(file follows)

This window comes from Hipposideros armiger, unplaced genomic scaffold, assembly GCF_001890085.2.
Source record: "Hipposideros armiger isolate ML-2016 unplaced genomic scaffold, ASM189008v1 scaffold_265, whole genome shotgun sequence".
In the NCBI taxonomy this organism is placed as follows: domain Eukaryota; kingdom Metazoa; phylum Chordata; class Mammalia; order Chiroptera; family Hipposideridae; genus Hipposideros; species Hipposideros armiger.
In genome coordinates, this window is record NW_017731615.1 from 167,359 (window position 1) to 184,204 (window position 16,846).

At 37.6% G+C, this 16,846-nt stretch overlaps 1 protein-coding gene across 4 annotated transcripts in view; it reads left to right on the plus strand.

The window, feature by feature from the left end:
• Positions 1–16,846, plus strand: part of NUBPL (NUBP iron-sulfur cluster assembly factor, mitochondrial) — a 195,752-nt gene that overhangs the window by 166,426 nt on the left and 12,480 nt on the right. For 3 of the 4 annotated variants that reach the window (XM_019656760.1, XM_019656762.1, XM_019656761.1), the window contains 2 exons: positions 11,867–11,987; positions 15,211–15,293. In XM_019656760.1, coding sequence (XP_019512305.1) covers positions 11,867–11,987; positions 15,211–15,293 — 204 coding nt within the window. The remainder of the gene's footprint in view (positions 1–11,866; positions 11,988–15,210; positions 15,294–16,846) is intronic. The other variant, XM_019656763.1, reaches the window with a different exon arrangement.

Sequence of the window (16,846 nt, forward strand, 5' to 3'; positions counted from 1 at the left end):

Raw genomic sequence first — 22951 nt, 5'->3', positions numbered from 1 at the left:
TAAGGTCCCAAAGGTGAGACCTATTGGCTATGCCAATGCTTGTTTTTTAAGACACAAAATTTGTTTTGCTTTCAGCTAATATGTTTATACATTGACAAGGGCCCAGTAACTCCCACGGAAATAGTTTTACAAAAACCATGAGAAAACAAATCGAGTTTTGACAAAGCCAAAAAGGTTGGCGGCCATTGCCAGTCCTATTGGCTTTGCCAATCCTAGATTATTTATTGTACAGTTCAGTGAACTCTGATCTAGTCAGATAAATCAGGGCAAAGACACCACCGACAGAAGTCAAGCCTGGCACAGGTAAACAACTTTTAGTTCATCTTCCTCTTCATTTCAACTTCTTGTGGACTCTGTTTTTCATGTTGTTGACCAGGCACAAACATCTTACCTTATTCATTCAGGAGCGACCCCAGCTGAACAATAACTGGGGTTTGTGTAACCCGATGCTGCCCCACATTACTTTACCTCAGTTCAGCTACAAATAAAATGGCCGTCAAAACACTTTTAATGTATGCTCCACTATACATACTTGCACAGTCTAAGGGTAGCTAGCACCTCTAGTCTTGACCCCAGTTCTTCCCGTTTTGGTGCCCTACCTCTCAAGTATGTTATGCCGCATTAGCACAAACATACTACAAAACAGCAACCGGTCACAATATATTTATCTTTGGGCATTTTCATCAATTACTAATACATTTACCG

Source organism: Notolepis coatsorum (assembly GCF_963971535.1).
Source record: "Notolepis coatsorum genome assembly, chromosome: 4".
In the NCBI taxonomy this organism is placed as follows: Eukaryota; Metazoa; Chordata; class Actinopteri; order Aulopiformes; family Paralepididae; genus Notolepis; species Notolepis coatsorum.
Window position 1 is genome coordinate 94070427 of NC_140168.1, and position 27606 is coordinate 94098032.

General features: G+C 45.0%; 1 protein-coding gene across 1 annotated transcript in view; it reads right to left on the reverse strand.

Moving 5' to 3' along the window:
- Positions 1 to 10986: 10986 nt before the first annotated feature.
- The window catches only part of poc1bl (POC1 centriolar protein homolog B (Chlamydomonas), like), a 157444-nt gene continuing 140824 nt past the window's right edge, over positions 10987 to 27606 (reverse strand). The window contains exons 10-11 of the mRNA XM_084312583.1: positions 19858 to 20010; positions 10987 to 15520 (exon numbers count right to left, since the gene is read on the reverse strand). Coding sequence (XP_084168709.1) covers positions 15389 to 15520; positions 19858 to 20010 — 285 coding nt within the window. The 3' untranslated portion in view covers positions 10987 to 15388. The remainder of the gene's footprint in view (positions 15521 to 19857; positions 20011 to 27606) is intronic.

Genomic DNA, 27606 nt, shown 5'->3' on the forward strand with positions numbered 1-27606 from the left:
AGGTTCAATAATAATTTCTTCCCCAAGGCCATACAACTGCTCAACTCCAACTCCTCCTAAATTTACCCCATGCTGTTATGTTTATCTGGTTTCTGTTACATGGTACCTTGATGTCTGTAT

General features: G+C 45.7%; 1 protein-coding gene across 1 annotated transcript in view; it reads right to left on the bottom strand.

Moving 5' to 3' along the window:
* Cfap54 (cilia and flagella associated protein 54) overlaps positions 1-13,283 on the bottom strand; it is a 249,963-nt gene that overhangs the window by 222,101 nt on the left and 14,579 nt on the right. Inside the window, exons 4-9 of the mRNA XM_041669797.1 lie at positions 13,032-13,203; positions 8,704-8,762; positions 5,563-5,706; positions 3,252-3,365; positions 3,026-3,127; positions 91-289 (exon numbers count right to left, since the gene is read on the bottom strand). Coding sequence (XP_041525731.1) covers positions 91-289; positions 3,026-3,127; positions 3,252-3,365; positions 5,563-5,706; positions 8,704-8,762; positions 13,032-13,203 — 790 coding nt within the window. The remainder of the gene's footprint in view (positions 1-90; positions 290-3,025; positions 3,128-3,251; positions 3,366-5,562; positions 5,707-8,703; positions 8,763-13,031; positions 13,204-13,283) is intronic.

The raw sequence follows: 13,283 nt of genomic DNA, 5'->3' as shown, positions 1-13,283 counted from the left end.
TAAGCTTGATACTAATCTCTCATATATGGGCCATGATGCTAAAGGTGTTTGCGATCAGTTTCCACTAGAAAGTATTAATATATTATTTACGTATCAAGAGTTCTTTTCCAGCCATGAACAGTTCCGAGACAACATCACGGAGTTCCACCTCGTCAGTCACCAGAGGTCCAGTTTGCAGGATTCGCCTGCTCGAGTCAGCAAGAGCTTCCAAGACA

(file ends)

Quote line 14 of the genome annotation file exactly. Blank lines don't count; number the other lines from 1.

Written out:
Window position 1 is genome coordinate 94070427 of NC_140168.1, and position 27606 is coordinate 94098032.